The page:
As soon as you start talking about the marathon someone is going to say that it is the ultimate "endurance event". Of course they mean the race, but in fact the training is the most arduous bit and takes as much, if not more, patience and commitment than the race. That was certainly my experience during my preparation for the 2013 London Marathon.
It's hard to emphasise how much the training dominates. It cuts into every aspect of your life - you are either running or waiting to run! But, if you've put in the miles during training then by the time you get to the event you know you have the capability to complete the race. I found that certainty hugely comforting. Both when the butterflies were rolling around in my stomach before the start, but particularly when it started getting difficult during the race.
If you're a regular runner then the shortest period of training is three months, and if you don't regularly run then you should be planning on four or more. For the Virgin London Marathon 2013 we had a total of 18 weeks, which was fine - though I would have preferred 20 weeks.
The next decision is which training methodology will you use. There are a lot of training plans out there and plenty of opportunities for research! For those that want to focus on completing the marathon (rather than achieving a specific time) which was my objective my take-away is that your core focus should be on increasing your weekly mileage with regular runs throughout the week and a solid long run during the weekend.
For those that want to aim for a particular time then you need the above but additionally speed work is really important to adapting your body. I found structured speed sessions pretty difficult to do as most of the plans want you to be on a track. That doesn't suit me as I am mostly running as part of my commute - so I used a variety of Fartlek drills which did pay-off with increases speed - I should have done more of them to get the most from it.
It's hard to really keep doing the sessions every week but regularity is everything - so even a short run fit into your schedule is worth doing rather than skipping. That said if you do miss a session or so don't worry about it too much.
There are lots of good sites and magazines for running, but the marathon is harder so for a concentrated level of expertise I used two books: The Non-Runner's Marathon Trainer and Hansons Marathon Method.
The Non-Runner's Marathon Trainer is written by a team who run a marathon class at the University of Northern Iowa where they've focused on taking non-runners right through to running their first marathon. So it's really ideal for anyone whose starting right at the beginning of running. N loved it and bought it physically and as an E-book so she always had it! The training plan is pretty standard and really does build from absolutely nothing. Where it's a bit different is that it has lots of advice on the mental side of preparing yourself (such as visualisations) along with small vignettes from other runners who successfully followed the programme. At some points my British sensibilities found the sentiments a bit too twee and wholesome but these bits are easily skipped - And frankly I used the visualisations plenty!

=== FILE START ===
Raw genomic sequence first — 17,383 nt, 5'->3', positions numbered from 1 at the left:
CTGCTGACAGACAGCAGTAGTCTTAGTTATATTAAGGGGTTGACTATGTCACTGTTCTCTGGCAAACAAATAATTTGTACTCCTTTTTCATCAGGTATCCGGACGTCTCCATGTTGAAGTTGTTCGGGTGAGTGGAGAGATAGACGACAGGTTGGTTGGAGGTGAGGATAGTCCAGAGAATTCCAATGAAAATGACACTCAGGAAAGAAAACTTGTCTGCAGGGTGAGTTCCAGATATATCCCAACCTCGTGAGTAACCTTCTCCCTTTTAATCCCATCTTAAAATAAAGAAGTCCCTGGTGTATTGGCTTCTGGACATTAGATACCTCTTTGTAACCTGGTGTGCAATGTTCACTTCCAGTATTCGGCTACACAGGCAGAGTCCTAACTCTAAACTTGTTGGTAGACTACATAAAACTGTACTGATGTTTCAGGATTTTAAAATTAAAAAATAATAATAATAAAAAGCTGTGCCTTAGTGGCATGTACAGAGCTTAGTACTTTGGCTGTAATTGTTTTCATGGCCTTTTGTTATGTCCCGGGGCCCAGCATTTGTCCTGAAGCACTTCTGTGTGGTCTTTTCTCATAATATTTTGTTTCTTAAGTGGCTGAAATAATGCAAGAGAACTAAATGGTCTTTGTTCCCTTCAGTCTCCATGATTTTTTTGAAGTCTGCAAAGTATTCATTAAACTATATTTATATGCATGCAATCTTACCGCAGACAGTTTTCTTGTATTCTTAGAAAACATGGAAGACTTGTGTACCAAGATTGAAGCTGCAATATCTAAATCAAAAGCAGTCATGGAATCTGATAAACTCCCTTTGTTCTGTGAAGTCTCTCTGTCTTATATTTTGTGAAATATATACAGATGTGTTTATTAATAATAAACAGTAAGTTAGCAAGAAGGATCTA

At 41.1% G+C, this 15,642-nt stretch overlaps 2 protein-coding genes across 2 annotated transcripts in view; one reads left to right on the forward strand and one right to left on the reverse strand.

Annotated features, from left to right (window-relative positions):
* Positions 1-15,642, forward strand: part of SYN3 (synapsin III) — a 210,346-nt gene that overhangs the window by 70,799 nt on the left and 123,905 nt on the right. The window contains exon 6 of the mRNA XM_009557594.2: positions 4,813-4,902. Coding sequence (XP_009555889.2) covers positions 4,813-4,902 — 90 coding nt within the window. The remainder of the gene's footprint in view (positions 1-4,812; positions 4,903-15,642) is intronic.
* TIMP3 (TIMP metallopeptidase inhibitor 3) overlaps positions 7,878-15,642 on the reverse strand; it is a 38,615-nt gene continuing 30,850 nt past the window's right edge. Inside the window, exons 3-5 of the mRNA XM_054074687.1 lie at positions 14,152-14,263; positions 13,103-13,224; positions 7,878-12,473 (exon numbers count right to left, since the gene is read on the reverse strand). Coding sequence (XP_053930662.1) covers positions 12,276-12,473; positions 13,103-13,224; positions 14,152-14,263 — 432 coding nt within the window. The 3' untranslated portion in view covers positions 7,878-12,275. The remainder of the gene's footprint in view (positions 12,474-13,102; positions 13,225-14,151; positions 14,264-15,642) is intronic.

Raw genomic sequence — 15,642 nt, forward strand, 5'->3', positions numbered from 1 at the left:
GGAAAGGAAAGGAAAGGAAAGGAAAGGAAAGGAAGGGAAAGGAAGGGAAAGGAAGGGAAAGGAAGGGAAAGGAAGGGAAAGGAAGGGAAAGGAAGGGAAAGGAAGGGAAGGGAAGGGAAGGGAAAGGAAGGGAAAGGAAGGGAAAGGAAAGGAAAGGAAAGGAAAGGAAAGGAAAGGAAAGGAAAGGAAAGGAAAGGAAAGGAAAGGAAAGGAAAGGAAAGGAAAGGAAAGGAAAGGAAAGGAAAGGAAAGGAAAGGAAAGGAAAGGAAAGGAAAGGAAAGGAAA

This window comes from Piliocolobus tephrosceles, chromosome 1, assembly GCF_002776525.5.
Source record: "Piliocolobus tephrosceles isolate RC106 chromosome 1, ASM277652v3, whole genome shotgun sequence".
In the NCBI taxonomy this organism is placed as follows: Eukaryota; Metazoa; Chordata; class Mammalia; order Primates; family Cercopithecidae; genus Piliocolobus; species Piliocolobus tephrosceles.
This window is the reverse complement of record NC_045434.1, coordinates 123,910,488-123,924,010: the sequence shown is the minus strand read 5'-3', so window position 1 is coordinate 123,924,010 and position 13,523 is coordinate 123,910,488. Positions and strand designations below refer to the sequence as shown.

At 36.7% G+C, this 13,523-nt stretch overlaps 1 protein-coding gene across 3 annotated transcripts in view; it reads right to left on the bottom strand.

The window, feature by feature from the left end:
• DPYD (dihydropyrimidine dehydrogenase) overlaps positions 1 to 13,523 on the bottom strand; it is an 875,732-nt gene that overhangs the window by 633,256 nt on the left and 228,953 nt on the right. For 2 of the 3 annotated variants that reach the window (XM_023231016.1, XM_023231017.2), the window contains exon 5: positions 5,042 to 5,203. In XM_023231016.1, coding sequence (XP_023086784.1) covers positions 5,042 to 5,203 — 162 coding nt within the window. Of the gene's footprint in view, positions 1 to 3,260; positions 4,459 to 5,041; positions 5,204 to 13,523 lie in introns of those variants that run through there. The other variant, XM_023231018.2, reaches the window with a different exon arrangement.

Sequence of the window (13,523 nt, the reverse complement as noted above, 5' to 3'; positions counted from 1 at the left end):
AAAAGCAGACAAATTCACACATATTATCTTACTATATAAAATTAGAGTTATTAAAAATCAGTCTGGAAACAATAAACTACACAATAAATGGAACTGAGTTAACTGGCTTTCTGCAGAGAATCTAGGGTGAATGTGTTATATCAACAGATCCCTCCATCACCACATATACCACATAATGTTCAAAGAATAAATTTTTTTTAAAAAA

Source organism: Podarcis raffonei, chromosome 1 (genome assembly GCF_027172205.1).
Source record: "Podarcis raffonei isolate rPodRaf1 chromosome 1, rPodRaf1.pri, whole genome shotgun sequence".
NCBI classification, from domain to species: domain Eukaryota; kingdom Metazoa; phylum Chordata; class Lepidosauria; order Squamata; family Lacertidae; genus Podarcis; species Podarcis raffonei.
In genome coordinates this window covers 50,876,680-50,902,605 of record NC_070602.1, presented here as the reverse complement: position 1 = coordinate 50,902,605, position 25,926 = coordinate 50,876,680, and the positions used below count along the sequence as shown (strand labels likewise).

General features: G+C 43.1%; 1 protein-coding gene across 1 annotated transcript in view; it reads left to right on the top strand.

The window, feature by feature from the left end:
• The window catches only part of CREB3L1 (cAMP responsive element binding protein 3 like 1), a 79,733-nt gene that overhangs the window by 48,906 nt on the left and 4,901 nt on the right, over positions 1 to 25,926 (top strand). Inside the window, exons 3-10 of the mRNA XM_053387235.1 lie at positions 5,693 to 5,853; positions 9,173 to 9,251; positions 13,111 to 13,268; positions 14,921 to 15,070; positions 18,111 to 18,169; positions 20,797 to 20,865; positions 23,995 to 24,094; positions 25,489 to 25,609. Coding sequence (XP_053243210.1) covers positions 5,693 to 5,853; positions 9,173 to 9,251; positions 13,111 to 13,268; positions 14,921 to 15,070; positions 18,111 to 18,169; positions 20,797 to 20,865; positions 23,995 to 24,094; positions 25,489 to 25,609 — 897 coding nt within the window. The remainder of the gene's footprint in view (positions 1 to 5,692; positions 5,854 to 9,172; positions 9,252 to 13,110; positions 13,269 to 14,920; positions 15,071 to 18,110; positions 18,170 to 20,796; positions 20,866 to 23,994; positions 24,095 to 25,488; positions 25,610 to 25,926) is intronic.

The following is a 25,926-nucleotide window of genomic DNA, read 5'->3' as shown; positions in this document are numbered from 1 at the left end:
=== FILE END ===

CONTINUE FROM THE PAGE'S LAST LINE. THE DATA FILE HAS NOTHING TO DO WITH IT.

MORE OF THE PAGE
The Hansons Marathon Method covers a coaching method created by the Hansons who run an elite training programme in the USA. There's a sort of orthodoxy on what training is required to run the marathon whether beginner or elite. The Hansons method is different focusing a higher frequency of runs (up to 6 times a week) but generally at shorter distances. The Hanson method also breaks from focusing on achieving a very long (20+ miles) long slow run - they believe the long run should be shorter (to prevent injury) but due to the increased sessions you run them on tired legs which aims to mimic the end of the marathon. The book does have a beginners plan for those doing their first marathon - but it's not aimed for someone whose just started to run. The expectation is that you've run a fair amount so the plans and language of the book assume prior knowledge. I found the material really good - it's very scientific and explains all the detail clearly; it covers all the information you need right through to race day and I thought the sections on race fuelling were really stand out compared to all the other books.
For various reasons I ran a mixture of the two books plans. I did most (not all) of the weekly sessions from the Hansons Marathon method, though I found it hard to fit in all six days and didn't do that much speed work. Since my partner was on a more traditional plan we continued to run the long Sunday runs at a distance further than Hanson specified - but I was doing fewer sessions so it evened out.
During the winter months it can feel particularly soul destroying as you come back frozen from another tramp around in the wind and rain. I found that fueling emotions and imagination in the form of on-line forums and some runners biographies really helped. I can whole heartedly recommend Keep on running: the highs and lows of a marathon addict by Phil Hewitt - you can guess the contents, but Phil is very funny and interesting as he explores why and how a 'normal' bloke becomes a serial marathoner.
I'll cover some other aspects such as food, sleep and yoga (yeah, I know!) some other time. But, for now the overall summary is that it's true that anyone can run a marathon - as long as you're willing to put in the four months of training, then four hours of running is tough but achievable!